Why Abrome?

Education should be a liberating experience that allows people to lead remarkable lives so they can positively impact society and improve the human condition.

In order to prepare young people to do the remarkable, Abrome provides them with a non-coercive, psychologically safe, inclusive, interdependent community that allows them to identify and engage in deep, meaningful, and enduring learning experiences while being in relationship and co-creating culture with others. Our focus on well-being, Self-Directed Education, and community allows Abromies to embrace the present while building a future of lifelong inquiry and learning, academic and career excellence, and emotional and social wellness. Our anti-oppression and justice-oriented approach to building community allows Abromies to recognize and understand systems of domination and power so they can navigate the world we live in while creating a better, more liberatory world for the future.

Abrome is a Self-Directed Education community that is an alternative to conventional schooling and dominant culture, where young people get the opportunity to lead remarkable lives. Abrome is Emancipated Learning.

How is Abrome different?

Functionally, we are quite different from conventional schools. We have no teachers or students. We have no homework, testing, grades, or rankings. We have no formal curriculum, classes, or age-based segregation.

It is the theory and practice of Emancipated Learning that really makes Abrome different. Abrome is a Self-Directed Education community that believes that all people should have the right to make the decisions that are most relevant to their own lives. Children are people, too.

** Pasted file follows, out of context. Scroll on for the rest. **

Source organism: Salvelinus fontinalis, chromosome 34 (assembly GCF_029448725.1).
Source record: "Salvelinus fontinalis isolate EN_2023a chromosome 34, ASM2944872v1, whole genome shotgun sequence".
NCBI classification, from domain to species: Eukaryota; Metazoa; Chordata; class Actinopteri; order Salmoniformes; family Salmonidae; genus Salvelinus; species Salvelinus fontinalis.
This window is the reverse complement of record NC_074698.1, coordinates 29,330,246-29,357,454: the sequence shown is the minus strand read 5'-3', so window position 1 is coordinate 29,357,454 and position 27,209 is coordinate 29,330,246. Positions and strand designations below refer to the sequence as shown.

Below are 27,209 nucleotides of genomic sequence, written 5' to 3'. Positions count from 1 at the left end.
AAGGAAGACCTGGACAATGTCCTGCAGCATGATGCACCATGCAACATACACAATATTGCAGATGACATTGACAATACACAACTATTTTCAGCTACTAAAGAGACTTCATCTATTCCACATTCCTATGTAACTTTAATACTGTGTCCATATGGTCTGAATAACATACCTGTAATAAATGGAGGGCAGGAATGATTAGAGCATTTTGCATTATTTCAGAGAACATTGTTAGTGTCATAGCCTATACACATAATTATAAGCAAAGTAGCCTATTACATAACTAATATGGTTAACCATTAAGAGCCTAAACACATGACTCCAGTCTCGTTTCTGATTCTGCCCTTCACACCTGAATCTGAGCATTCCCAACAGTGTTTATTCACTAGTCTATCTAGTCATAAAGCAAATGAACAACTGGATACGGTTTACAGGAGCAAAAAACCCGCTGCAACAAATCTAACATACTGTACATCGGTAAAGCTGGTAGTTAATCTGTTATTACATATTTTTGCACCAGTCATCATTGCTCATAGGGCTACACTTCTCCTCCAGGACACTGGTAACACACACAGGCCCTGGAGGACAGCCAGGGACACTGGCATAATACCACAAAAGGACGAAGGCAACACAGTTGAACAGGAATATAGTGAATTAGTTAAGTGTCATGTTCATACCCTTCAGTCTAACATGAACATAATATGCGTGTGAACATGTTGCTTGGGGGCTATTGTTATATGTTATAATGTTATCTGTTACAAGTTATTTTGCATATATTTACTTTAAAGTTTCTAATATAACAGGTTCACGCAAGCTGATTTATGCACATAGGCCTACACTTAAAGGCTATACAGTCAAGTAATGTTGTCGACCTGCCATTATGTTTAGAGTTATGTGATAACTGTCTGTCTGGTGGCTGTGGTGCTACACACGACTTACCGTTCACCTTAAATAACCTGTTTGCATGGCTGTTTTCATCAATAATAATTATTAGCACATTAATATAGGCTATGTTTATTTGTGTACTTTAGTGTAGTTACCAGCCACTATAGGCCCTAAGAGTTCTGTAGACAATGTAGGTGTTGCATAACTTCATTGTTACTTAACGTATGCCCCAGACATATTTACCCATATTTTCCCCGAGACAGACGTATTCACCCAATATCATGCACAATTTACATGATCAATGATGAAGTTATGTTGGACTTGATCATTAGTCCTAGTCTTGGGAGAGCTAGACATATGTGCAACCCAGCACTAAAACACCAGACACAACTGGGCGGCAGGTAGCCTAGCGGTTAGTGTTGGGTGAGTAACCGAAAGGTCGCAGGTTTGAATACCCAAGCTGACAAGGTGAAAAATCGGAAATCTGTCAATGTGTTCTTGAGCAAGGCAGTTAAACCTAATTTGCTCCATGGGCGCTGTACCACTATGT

At Abrome, we believe that every young person is competent and has an inborn love of learning. Instead of trying to mold young people into some preconceived notion of success, we provide young people with a psychologically safe space that is anti-oppressive and consensus-based, where they have the autonomy to engage in meaningful learning experiences and unlimited free play without the fear of being assessed, judged, or ridiculed.

How long has Abrome been around?

We opened our doors as a learning community on August 22, 2016. The current iteration of Abrome will formally close on June 2, 2023, and we will relaunch again when we have twenty new enrolled Abromies. Our desired restart date is September 5, 2023.

Why is Abrome relaunching?

We felt it was necessary to let go of practices and mindsets that were not allowing us to cultivate a powerful and caring community that makes for collective and individual flourishing. This relaunch will help make our vision a reality. Learn more on our relaunch page.

What is Abrome’s commitment to community care?

Abrome is a youth liberation project. We cultivate a protected space for children and adolescents to be acknowledged, valued, supported, and trusted. It is a space where young people’s autonomy is respected and where they get to practice freedom. A commitment to community care is paramount to these priorities.

Community care means centering the needs of those who would be most impacted by our decisions and actions, and leveraging our privilege to support them. While we value our autonomy, we choose to recognize and limit the harm that the expression of our autonomy may cause. Individual freedom without regard for the welfare of others is not freedom for all, so it is not freedom at all; it is just micro-forms of domination.  

Everyone at Abrome has a responsibility to honor our commitment to community care. Those who are not yet able or willing to practice community care are not a good fit for Abrome. Because our liberation is bound up together, our expression of community care also extends to those outside of Abrome.